Advertisement
YOU ARE HERE: LAT HomeCollectionsR Foster Winans
IN THE NEWS

R Foster Winans

FEATURED ARTICLES
BUSINESS
March 15, 1985
At the conclusion of its case, the government dropped two counts of the 61-count indictment against former Wall Street Journal reporter R. Foster Winans, his roommate, David Carpenter, and stockbroker Kenneth P. Felis. Four other counts were dropped against the co-defendants but not against Winans. The defense is expected to call its first witnesses today.
ARTICLES BY DATE
BUSINESS
February 27, 1988 | PAUL RICHTER, Times Staff Writer
Peter N. Brant, the mastermind of an insider trading scheme that cashed in on leaks from a Wall Street Journal stock market column, was sentenced Friday to serve eight months in jail and pay a $10,000 fine. Brant, 35, a former star stockbroker, pleaded guilty in 1984 and became the key witness against R. Foster Winans, the former Wall Street Journal reporter who leaked Brant information on companies that Winans planned to write about in the "Heard on the Street" column.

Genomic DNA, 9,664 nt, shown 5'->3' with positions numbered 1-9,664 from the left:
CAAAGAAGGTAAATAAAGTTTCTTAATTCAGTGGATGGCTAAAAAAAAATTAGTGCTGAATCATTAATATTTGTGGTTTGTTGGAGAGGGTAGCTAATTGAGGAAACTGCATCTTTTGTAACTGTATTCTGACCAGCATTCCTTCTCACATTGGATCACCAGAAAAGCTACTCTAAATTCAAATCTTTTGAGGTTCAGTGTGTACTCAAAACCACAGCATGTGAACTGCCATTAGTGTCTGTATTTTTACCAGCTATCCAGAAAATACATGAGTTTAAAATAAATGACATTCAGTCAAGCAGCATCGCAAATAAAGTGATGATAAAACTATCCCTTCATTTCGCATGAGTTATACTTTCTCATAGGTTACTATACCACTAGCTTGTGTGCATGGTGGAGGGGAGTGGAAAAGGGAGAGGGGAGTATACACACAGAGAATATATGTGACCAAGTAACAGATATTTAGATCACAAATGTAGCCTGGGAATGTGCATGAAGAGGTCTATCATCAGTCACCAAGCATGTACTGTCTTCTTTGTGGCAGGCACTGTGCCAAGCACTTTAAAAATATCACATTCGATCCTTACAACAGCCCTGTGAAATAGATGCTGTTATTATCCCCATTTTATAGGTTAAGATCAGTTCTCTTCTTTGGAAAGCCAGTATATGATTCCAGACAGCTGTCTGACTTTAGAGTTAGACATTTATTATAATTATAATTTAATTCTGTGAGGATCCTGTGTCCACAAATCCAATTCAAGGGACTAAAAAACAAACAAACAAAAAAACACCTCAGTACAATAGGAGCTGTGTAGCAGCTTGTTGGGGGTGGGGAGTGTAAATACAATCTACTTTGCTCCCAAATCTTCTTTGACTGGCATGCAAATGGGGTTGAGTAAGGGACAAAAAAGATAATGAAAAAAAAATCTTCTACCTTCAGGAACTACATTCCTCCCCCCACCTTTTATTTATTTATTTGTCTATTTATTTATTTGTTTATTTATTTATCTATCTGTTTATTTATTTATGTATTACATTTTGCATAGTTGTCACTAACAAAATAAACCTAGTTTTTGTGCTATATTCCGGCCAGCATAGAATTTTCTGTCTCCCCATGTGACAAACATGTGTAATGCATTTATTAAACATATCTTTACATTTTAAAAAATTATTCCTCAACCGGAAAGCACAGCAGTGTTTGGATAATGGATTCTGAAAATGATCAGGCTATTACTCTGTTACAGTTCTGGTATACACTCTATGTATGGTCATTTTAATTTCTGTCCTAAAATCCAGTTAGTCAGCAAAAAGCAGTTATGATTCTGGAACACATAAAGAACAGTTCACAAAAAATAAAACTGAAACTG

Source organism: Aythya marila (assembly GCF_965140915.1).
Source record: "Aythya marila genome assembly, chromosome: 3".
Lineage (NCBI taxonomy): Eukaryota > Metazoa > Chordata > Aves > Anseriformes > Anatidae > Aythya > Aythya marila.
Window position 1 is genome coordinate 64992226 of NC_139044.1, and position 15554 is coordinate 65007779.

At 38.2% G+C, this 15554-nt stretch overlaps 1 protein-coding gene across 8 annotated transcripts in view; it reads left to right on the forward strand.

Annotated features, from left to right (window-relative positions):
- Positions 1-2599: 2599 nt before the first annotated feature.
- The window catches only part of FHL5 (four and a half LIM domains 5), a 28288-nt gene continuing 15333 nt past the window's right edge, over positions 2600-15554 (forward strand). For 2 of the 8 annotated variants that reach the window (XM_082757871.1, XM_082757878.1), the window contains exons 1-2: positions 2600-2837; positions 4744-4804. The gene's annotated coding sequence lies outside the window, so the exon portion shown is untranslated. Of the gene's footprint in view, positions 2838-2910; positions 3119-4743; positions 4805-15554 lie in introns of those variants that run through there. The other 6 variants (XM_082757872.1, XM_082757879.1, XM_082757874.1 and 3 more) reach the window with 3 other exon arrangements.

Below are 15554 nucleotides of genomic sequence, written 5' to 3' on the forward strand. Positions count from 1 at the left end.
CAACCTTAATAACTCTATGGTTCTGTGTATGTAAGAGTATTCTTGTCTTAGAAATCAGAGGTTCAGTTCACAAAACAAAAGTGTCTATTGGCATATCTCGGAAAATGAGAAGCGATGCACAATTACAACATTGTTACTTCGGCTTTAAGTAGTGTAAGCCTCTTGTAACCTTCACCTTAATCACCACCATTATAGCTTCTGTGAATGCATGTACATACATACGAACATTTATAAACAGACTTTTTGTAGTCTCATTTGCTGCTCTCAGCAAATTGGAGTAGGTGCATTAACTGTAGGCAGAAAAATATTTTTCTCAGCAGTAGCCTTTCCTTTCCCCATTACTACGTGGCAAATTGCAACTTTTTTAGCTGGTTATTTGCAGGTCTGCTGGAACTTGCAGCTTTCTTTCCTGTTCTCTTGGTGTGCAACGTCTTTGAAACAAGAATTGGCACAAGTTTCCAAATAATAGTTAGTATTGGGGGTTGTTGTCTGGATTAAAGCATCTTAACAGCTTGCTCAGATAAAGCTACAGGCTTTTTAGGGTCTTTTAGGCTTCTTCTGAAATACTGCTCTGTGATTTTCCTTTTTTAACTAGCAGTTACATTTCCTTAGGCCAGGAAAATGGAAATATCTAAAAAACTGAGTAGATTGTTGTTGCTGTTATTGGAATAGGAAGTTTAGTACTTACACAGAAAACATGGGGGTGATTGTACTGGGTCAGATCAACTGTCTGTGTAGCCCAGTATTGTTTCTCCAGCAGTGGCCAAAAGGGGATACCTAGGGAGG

Advertisement
BUSINESS
March 26, 1985
The former Wall Street Journal reporter, on trial in New York for conspiracy and stock fraud, testified that he suggested that he and his roommate kill themselves rather than face a federal investigation. But David Carpenter declined, and Winans later decided "that I wanted to live," he testified. R. Foster Winans, Carpenter and stockbroker Kenneth P. Felis are on trial for allegedly trading stocks on advance information from the Journal's Heard on the Street column.
BUSINESS
December 9, 1987 | STEVE COLL, The Washington Post
Question: So my question is, when first queried on your scheme and knowing that it was wrong, you decided to blame it on David Clark, did you not? Answer: Yes. Q: Is that a fair measure of your loyalty and friendship, Mr. Brant? A: I don't see that that has got anything to do with it. --Excerpt from the testimony of Peter N. Brant at the fraud, embezzlement and perjury trial of David W. C. Clark On the morning of Wednesday, Oct. 28, Peter N.